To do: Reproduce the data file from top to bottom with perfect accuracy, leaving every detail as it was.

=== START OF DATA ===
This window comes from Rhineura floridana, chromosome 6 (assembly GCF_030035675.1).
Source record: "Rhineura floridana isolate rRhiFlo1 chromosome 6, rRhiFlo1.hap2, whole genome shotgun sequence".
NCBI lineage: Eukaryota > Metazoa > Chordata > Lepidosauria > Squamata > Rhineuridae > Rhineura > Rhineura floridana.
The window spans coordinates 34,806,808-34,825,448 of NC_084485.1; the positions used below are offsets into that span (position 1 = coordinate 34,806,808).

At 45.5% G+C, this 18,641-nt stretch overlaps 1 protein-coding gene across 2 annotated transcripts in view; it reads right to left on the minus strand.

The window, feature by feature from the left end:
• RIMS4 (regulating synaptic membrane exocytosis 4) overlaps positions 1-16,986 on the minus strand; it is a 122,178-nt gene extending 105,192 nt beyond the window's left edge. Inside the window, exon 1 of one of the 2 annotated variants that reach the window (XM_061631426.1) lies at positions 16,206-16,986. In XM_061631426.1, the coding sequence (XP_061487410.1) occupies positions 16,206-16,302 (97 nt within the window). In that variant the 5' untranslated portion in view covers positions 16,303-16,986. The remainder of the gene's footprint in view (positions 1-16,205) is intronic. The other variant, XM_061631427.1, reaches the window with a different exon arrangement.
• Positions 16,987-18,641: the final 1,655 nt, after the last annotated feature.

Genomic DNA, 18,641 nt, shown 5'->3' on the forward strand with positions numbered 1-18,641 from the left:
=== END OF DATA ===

This window comes from Rhineura floridana, chromosome 6 (assembly GCF_030035675.1).
Source record: "Rhineura floridana isolate rRhiFlo1 chromosome 6, rRhiFlo1.hap2, whole genome shotgun sequence".
NCBI lineage: Eukaryota > Metazoa > Chordata > Lepidosauria > Squamata > Rhineuridae > Rhineura > Rhineura floridana.
The window spans coordinates 34,806,808-34,825,448 of NC_084485.1; the positions used below are offsets into that span (position 1 = coordinate 34,806,808).

At 45.5% G+C, this 18,641-nt stretch overlaps 1 protein-coding gene across 2 annotated transcripts in view; it reads right to left on the minus strand.

The window, feature by feature from the left end:
• RIMS4 (regulating synaptic membrane exocytosis 4) overlaps positions 1-16,986 on the minus strand; it is a 122,178-nt gene extending 105,192 nt beyond the window's left edge. Inside the window, exon 1 of one of the 2 annotated variants that reach the window (XM_061631426.1) lies at positions 16,206-16,986. In XM_061631426.1, the coding sequence (XP_061487410.1) occupies positions 16,206-16,302 (97 nt within the window). In that variant the 5' untranslated portion in view covers positions 16,303-16,986. The remainder of the gene's footprint in view (positions 1-16,205) is intronic. The other variant, XM_061631427.1, reaches the window with a different exon arrangement.
• Positions 16,987-18,641: the final 1,655 nt, after the last annotated feature.

Genomic DNA, 18,641 nt, shown 5'->3' on the forward strand with positions numbered 1-18,641 from the left: